She went on and said, "But it was really difficult for me to try to figure out how to get out of being an ingenue or the "other woman" because it was never anything that I had intended. I had to shake it up a little bit. I remember thinking at the time that maybe I needed a different job in this industry that would be more fulfilling because it seemed like there was nowhere to go. And so I actually had the opportunity to do an Arthur Miller play on Broadway, and it totally reset my whole way of thinking about how I could work, and what different kinds of opportunities could be available to me."
Johansson also shared her thoughts on Martin Scorsese's comment on Marvel films. She said, "There's certainly a place for all kinds of cinema right now. People absorb content in so many different ways. I actually didn't totally understand that statement, because I guess I needed some insight as to what it meant exactly. Because to me it seemed a little old-fashioned. But somebody pointed out to me that perhaps what the statement meant was that there's no room for smaller films, because the cinema is taken up by these enormous blockbusters, and smaller movies don't have a chance at the theatre, which I hadn't actually considered and think is a valid point. But I also feel like there's sort of this shift in how people watch stuff and there's all these platforms for different kinds of [content]."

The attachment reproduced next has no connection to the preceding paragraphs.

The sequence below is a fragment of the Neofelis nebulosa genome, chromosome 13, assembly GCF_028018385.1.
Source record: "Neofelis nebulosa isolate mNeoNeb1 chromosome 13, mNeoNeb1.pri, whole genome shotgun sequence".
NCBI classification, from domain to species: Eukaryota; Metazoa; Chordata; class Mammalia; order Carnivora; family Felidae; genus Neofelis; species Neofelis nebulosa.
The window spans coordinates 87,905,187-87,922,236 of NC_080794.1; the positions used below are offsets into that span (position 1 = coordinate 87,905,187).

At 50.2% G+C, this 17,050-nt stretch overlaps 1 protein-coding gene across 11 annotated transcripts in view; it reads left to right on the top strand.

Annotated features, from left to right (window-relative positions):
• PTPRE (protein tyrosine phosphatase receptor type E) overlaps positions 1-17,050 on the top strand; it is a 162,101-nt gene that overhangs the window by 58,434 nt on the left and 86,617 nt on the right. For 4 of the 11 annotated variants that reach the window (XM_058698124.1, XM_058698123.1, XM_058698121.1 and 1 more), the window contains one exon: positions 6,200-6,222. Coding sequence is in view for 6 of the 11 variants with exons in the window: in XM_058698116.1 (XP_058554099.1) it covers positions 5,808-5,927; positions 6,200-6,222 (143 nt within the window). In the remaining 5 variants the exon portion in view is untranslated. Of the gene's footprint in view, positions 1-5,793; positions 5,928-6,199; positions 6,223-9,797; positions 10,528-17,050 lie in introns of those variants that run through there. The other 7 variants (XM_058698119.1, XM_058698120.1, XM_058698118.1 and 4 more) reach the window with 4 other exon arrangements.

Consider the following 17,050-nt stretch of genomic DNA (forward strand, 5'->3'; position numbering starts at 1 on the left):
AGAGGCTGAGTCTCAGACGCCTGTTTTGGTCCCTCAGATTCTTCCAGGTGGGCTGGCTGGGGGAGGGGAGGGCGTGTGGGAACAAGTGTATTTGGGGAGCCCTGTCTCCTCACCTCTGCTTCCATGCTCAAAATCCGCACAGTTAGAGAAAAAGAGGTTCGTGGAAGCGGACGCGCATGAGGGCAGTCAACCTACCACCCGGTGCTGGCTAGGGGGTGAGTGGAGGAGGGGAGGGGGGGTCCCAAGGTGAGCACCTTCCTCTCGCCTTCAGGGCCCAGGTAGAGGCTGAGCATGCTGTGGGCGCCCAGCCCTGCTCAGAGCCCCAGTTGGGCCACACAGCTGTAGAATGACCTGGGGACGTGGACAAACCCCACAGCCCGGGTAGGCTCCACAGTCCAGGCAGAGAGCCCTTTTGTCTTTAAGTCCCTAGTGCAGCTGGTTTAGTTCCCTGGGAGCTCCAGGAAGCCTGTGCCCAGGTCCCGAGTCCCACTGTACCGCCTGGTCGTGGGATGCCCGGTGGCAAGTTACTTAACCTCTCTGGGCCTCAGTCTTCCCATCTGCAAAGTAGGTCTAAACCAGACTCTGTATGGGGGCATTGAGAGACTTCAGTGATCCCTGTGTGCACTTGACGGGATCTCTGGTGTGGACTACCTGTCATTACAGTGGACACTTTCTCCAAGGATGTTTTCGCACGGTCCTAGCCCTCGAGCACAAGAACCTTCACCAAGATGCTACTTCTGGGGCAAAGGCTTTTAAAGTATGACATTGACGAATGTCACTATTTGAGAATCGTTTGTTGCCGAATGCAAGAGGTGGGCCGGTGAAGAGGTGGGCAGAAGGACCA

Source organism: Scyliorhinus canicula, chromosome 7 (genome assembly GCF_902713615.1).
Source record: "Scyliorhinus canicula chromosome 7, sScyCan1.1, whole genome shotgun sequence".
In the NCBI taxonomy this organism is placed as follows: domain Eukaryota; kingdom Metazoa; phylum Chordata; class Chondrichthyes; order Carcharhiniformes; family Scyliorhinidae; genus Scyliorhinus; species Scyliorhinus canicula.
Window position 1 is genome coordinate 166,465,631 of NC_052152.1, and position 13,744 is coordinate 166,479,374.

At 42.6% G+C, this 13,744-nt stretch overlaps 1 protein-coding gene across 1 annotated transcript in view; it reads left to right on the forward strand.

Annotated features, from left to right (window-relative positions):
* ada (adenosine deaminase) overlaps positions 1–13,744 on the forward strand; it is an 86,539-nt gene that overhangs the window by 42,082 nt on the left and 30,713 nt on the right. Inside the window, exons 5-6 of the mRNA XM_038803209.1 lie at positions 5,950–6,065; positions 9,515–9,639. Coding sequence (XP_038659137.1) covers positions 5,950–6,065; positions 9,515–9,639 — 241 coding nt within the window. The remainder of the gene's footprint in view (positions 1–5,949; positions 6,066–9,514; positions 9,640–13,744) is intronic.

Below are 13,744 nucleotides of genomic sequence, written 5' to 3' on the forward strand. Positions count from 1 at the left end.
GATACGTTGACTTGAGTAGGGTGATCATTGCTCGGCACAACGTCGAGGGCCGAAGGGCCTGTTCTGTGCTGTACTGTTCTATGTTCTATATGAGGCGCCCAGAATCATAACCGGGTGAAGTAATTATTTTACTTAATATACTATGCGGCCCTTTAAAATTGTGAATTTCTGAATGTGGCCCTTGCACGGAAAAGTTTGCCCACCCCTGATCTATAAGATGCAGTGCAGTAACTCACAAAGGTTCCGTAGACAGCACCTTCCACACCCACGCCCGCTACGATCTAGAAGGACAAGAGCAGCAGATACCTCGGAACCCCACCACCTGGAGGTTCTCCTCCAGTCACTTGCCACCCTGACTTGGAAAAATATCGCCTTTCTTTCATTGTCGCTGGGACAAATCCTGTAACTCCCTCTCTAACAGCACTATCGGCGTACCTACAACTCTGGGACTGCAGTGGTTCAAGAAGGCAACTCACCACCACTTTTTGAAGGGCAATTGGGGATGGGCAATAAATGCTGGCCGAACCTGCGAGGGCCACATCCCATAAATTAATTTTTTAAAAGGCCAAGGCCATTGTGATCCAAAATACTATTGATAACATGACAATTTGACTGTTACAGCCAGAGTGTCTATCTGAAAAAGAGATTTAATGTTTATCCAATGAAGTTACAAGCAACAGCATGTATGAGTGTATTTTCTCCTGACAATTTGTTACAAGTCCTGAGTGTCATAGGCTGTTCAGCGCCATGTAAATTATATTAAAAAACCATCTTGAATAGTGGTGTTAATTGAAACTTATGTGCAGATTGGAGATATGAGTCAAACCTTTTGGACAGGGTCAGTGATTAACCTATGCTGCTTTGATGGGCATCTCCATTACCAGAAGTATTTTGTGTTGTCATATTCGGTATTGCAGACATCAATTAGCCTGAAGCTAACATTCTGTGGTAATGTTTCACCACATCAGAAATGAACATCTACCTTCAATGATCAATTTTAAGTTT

Nyong'o meanwhile confronted the idea of being an actress who works with underrepresented directors. She said, "It's definitely not a calculated thing. These are all directors who have offered me the most interesting roles. And I've taken them. I haven't really thought about the demographics of the director I've been working with. This #MeToo time, this Time's Up time in the industry, is about allowing for equitable representation. And because I am a black woman, I am a beneficiary of that movement in the work that I've been able to do. I'm very grateful to have come into the industry at the time that I have because I am benefiting from the efforts of a lot of other women who have come before me, other black women who have had it a lot rougher than I have. This is a time where there is a concerted effort to consider diversity and inclusion. What I really want is for it to not be a fad, not be a trend. Right now it's really dope and cool and on-trend to work with women and underrepresented groups, but the moment of maturity in the industry is when it is just the norm, you know?"
Awkwafina added to these points and said, "There is a genuine urge for audiences to want an industry that represents their life. That's why I'm very positive about the direction that we're going in. I don't think that having people of different cultures or women will be a trend because I think that it's what people want. We're changing as a society."
The actresses also spoke about their respective films, their success stories of the year and how things have changed post #MeToo and #TimesUp.